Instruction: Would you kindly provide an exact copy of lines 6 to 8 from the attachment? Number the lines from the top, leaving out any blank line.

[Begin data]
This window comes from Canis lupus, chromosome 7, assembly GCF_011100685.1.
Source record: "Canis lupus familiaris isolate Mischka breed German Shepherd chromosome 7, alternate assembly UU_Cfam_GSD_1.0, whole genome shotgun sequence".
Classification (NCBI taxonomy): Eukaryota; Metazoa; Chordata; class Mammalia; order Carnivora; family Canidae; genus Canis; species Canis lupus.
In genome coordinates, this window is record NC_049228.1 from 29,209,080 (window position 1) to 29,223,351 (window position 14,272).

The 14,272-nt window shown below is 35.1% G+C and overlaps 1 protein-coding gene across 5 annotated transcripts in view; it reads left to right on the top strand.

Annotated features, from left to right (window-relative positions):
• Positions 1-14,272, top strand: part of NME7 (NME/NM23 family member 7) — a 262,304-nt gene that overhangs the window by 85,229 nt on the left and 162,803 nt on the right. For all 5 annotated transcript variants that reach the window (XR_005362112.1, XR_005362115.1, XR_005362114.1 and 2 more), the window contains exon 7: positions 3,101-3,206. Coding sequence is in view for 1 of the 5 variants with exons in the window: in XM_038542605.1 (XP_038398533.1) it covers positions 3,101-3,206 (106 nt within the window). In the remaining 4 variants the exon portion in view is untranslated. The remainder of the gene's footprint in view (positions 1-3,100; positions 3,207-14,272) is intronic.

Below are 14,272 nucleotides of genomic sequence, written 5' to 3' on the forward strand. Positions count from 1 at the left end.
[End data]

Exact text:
Annotated features, from left to right (window-relative positions):
• Positions 1-14,272, top strand: part of NME7 (NME/NM23 family member 7) — a 262,304-nt gene that overhangs the window by 85,229 nt on the left and 162,803 nt on the right. For all 5 annotated transcript variants that reach the window (XR_005362112.1, XR_005362115.1, XR_005362114.1 and 2 more), the window contains exon 7: positions 3,101-3,206. Coding sequence is in view for 1 of the 5 variants with exons in the window: in XM_038542605.1 (XP_038398533.1) it covers positions 3,101-3,206 (106 nt within the window). In the remaining 4 variants the exon portion in view is untranslated. The remainder of the gene's footprint in view (positions 1-3,100; positions 3,207-14,272) is intronic.

Below are 14,272 nucleotides of genomic sequence, written 5' to 3' on the forward strand. Positions count from 1 at the left end.